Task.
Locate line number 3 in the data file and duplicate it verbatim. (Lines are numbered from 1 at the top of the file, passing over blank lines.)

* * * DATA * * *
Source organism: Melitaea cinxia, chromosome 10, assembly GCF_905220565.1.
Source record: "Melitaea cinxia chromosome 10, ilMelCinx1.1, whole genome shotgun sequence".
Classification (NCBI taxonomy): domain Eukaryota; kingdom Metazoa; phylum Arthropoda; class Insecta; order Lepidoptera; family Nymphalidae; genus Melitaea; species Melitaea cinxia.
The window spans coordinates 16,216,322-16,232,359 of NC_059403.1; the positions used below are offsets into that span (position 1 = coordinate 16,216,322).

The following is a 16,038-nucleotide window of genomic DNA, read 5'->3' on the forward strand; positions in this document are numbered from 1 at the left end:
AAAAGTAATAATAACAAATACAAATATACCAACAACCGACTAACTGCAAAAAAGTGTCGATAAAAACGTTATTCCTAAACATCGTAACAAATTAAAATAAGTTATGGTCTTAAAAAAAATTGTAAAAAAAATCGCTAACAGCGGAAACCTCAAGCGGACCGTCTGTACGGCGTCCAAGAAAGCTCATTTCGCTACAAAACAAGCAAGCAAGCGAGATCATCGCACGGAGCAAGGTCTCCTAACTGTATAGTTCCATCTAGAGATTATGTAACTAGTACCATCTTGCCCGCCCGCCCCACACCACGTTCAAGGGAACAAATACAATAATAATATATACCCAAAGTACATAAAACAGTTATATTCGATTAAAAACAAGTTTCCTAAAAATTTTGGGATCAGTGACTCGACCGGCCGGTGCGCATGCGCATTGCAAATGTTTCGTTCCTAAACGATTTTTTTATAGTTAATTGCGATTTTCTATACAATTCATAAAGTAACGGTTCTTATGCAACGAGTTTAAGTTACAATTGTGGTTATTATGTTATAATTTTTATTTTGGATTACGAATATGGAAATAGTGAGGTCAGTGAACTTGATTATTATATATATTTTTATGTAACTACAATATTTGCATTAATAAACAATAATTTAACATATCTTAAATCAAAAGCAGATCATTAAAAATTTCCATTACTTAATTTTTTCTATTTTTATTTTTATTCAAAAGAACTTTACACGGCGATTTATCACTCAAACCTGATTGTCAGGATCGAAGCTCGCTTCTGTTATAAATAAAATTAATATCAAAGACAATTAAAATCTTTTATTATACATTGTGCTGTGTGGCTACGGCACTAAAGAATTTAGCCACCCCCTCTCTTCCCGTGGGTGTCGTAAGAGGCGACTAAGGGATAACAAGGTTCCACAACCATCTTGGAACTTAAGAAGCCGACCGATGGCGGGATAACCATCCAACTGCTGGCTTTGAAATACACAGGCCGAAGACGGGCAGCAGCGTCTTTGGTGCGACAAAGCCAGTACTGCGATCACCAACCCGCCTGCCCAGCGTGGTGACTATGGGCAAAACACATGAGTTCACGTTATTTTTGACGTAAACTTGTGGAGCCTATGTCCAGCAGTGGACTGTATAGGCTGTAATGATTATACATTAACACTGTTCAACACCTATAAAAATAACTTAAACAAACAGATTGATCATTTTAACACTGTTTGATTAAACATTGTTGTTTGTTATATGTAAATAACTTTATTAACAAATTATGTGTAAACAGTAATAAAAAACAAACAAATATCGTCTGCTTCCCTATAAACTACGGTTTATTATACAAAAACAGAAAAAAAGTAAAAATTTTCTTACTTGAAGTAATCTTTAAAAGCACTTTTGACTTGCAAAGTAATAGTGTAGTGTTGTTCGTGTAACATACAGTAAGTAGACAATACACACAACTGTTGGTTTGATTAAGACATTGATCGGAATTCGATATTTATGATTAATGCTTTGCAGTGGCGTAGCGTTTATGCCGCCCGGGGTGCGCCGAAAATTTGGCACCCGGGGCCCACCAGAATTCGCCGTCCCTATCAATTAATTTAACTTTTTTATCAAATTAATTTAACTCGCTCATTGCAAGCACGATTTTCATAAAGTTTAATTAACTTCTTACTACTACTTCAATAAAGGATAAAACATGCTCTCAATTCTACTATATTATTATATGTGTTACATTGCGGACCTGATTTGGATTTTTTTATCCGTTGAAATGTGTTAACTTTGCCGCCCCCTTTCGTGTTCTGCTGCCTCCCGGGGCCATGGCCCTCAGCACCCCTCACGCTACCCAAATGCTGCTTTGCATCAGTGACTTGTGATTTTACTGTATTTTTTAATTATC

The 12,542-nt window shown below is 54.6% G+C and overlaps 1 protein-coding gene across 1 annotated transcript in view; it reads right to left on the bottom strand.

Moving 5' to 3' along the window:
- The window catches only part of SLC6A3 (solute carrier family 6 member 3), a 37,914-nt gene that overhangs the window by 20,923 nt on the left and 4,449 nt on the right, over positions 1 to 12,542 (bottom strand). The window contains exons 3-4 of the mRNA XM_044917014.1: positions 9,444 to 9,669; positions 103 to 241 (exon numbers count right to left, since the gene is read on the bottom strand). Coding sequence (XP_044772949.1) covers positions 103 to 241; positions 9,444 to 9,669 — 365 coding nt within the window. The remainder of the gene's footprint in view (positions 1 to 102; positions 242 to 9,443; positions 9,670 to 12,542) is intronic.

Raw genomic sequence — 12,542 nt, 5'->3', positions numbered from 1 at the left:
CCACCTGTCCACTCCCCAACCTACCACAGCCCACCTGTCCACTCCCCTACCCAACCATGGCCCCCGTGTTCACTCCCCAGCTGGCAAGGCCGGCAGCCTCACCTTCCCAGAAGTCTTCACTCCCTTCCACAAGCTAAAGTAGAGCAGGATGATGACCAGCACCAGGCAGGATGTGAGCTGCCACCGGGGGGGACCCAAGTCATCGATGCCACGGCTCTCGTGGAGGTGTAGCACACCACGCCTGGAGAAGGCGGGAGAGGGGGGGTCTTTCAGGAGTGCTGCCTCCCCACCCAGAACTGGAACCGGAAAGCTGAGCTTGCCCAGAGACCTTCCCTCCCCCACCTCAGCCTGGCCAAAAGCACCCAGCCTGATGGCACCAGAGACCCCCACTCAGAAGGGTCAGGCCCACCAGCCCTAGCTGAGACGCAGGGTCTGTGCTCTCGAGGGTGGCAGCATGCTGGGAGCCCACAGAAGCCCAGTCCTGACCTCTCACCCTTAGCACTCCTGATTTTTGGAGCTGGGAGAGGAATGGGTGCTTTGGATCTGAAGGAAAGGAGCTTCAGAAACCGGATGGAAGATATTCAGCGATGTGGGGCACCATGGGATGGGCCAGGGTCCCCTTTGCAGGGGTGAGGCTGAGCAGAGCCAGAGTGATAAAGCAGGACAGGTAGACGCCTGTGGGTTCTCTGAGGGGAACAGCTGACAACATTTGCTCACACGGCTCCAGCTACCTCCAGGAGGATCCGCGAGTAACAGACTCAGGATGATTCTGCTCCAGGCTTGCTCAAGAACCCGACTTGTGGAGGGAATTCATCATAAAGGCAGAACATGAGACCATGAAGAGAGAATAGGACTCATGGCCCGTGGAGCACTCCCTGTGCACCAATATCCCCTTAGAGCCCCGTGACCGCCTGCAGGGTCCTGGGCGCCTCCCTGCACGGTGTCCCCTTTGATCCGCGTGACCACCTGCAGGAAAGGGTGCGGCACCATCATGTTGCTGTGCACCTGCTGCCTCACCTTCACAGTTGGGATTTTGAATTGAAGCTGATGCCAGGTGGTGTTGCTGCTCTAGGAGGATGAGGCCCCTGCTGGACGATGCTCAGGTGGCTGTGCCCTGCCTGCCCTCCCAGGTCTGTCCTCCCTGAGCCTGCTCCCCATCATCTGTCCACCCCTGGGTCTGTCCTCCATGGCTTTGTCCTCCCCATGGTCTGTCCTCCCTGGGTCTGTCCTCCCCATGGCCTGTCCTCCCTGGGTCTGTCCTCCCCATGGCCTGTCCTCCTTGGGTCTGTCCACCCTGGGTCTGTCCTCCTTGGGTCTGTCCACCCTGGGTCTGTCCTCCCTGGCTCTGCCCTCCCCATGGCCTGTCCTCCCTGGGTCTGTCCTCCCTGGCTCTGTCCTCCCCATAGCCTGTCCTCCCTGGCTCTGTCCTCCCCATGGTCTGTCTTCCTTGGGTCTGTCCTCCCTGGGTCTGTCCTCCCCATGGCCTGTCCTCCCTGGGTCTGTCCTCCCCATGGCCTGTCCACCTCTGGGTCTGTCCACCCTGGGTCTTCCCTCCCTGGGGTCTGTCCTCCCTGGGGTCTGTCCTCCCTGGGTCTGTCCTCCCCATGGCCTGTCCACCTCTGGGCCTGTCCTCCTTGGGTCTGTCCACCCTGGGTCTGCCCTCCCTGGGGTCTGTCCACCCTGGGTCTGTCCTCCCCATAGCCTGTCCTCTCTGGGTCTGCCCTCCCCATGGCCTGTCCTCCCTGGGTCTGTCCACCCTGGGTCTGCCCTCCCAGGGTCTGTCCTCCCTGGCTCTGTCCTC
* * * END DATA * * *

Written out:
Classification (NCBI taxonomy): domain Eukaryota; kingdom Metazoa; phylum Arthropoda; class Insecta; order Lepidoptera; family Nymphalidae; genus Melitaea; species Melitaea cinxia.